This month, we feature a visual artist based in New York, Mari Nakano, and a poet based in Los Angeles, Kenji Liu. Their writings speak to language—on words nudging a new mother to invention and genderless wordplay. There is a personal stretching and exploratory vibrancy with each of their works. Enjoy!
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Mari Nakano is a Japanese American designer and writer, obsessive organizer, and creative problem-solver. She currently resides in New York, but has a hands-down deep pride for her home state, California. Right now, she is working on two projects—a cookbook dedicated to her late father and her will. She is the Interaction & Design Lead for UNICEF Innovation, looking at how new technologies might support the world’s most vulnerable children.
Written on New Year’s Eve, December 31, 2012
Peeling the membrane off the kazunoko.
Thousands of eggs to be soaked in ginger and shoyu.
I pull the sinewy casing off and rinse off the saltiness.
I am learning to surrender my body to someone else,
constantly conscious that it’s trying to communicate,
telling me in the most primal ways what it doesn’t want from me and how it needs me.
Mothers and wives have begun sending me their cautionary tales.
Sometimes I want to act stronger than that.
But this is not a time to challenge someone I don’t know yet.
If he is mine, I say he must be strong, but
if he is mine, my first duty is to bring him here.
© 2012 Mari Nakano
Flash Flood Warning
The rain falls,
The smell of cooking rice,
I hear the hard pattering from the window,
as the baby circles the living room
leaving a trail of messes behind her.
Toys, diaper wipes, a lint roller, a torn magazine.
© 2014 Mari Nakano
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Kenji C. Liu (劉謙司) is author of Map of an Onion, national winner of the 2015 Hillary Gravendyk Poetry Prize. His poetry is in American Poetry Review, Action Yes!, Split This Rock’s poem of the week series, several anthologies, and two chapbooks, You Left Without Your Shoes (Finishing Line Press, 2009) and Craters: A Field Guide(Goodmorning Menagerie, 2017).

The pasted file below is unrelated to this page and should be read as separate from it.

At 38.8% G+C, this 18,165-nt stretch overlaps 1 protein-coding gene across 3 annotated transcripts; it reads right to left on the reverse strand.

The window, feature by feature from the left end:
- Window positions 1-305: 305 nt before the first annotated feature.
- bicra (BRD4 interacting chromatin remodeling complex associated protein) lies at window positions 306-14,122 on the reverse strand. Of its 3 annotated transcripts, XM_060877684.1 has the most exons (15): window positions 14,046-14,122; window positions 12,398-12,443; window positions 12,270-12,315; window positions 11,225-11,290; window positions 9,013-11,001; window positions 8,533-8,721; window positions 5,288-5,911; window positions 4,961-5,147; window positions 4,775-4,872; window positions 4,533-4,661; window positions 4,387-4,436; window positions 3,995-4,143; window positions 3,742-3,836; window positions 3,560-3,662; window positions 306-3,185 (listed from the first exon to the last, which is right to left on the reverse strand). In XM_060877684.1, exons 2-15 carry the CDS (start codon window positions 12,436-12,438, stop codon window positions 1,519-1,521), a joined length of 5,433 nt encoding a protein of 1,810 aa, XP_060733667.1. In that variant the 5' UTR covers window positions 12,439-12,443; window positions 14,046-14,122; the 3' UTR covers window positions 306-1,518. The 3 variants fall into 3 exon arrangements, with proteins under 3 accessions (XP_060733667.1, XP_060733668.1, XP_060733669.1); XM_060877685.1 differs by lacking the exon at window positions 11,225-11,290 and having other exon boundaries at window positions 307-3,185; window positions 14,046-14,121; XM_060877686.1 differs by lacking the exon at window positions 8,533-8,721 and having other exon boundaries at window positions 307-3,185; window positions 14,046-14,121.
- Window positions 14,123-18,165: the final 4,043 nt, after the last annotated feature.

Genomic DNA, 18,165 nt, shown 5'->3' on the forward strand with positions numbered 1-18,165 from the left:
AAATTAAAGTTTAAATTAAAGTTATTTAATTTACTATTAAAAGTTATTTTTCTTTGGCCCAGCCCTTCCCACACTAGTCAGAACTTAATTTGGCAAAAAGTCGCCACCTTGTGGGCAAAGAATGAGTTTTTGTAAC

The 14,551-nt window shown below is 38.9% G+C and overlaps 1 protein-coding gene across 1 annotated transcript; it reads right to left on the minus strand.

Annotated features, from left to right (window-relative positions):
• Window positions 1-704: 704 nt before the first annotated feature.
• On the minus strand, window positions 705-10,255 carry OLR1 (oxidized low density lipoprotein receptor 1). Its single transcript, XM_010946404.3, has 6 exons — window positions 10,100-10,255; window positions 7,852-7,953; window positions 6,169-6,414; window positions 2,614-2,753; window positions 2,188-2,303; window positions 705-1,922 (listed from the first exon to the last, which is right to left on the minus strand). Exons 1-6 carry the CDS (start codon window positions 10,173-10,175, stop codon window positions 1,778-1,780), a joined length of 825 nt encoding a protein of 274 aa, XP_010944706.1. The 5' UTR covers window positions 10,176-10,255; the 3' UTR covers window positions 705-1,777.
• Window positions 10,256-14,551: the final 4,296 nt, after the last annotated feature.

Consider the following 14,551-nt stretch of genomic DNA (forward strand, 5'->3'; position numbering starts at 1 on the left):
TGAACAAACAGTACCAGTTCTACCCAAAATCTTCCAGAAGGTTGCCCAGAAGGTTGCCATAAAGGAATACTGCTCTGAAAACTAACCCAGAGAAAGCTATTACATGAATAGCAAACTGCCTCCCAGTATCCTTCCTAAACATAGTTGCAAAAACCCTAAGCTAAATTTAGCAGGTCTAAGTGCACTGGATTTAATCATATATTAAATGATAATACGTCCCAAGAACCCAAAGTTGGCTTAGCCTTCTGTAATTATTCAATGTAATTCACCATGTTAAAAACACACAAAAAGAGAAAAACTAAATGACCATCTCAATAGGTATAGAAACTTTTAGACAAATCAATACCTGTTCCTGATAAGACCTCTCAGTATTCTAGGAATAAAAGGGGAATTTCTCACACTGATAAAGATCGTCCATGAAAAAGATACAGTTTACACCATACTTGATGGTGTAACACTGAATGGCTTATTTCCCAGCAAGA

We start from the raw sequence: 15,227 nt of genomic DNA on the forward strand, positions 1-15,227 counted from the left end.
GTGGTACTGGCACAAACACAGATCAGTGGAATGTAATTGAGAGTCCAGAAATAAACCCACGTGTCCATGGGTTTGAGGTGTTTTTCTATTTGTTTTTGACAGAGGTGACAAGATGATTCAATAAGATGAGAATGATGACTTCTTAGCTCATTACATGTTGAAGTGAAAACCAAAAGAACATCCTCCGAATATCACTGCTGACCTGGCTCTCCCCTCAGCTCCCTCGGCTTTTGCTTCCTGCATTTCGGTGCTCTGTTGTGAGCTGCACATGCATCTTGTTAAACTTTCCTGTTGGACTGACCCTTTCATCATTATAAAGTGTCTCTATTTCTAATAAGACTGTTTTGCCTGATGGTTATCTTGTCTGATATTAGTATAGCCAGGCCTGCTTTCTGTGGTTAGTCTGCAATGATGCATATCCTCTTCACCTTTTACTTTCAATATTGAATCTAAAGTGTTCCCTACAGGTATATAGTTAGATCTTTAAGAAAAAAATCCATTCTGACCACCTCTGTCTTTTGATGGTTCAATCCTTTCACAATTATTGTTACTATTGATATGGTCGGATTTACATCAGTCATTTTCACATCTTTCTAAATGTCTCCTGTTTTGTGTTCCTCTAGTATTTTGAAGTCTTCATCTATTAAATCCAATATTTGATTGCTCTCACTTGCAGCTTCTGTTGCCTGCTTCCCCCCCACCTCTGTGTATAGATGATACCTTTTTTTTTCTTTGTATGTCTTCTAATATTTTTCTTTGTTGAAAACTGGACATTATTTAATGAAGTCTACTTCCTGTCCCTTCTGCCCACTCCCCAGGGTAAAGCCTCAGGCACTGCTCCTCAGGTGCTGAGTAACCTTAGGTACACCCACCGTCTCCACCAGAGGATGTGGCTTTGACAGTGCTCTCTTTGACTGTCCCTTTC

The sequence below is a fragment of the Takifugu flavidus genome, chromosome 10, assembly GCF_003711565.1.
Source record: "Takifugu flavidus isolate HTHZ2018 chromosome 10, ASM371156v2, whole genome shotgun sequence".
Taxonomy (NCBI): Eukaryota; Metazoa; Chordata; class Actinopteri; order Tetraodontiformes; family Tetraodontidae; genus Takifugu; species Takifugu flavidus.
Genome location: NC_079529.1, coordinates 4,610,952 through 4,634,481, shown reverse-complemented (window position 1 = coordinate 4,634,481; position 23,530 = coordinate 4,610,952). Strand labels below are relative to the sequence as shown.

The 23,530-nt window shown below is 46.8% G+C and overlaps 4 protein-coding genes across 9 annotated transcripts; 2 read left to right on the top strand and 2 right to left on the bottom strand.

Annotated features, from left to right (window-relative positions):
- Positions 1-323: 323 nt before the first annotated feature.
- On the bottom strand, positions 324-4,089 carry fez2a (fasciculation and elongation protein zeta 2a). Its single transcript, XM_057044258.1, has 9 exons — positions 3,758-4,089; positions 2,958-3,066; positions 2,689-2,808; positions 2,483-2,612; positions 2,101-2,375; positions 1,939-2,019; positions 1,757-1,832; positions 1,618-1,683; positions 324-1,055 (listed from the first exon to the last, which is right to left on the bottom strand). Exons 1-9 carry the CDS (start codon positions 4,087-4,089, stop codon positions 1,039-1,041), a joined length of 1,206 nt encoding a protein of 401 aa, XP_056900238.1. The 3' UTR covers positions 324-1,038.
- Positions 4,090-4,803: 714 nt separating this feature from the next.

Frankenstein + Poem = Frankenpo
An invented method through which one or more carefully chosen text bodies are collected, disaggregated, randomized, merged, rearranged, erased, sewn back together, and reanimated with a high voltage jolt.
Drowsiness through my kiss
you midnight long.
A nearby night voice
hews your skull with giggles.
the ceramic mountainside,
a lone caw answers
the smoke blue blush.
A country is
a love husk deception
in a demon bottle,
a baggy masculinity,
a mad gizzard
black and blue from gender.
In the tall morning,
it comes fondling
your wild inside canvas,
up the forest lunges,
moans a shaking beard,
spits a sitting body
spreading his trousers.
You bull moon.
You skull prince rolling
you high-heeled express in a
pure-hearted gender jacket.
In satin boy kneecaps
and a skinny pink
you return, to dusty body you,
your back barbed
with a dark-suited anatomy.
You powder king all the pieces,
unlace the prettiest voice-over
lipstick could ever kill.
You have lion ears tonight,
knowing the balcony crumbles behind
you swiftly human flag,
you see forever
that serpent you annoyed,
but this morning body you enter
is a long red sparkle.
And the moon still protrudes above,
a purring one-eyed wonder. See,
clumsy love still runs
1. Combining an online article on genderless danshi, the Theravadan Buddhist Metta (loving-kindness) Sutta, and the screenplay of the animated film, The Last Unicorn (1982)
© 2017 Kenji Liu
out there is gone to, pon!
riding a cup, goes up the river,
jiiiito looking, very dreamer boy is.
うん, fragments remembering does,
when speaking, inward bones lean do.
cho-important is, these mono.
why these mono recall happen doesn’t?
sounds away slide, nyoro nyoro-like:
matta miru, miso shiru.
gutto! thinking does but itai itai comes
so sometimes forgetting better is, うん or
boat in, roretsu roretsu roretsu,
stream ni yukuri down float,
waku waku waku ureshii ni
life wa dream desu, ne. うん.
From Map of an Onion (Inlandia Institute, 2016),
national winner of the 2015 Hillary Gravendyk Prize
and copyrighted by Kenji Liu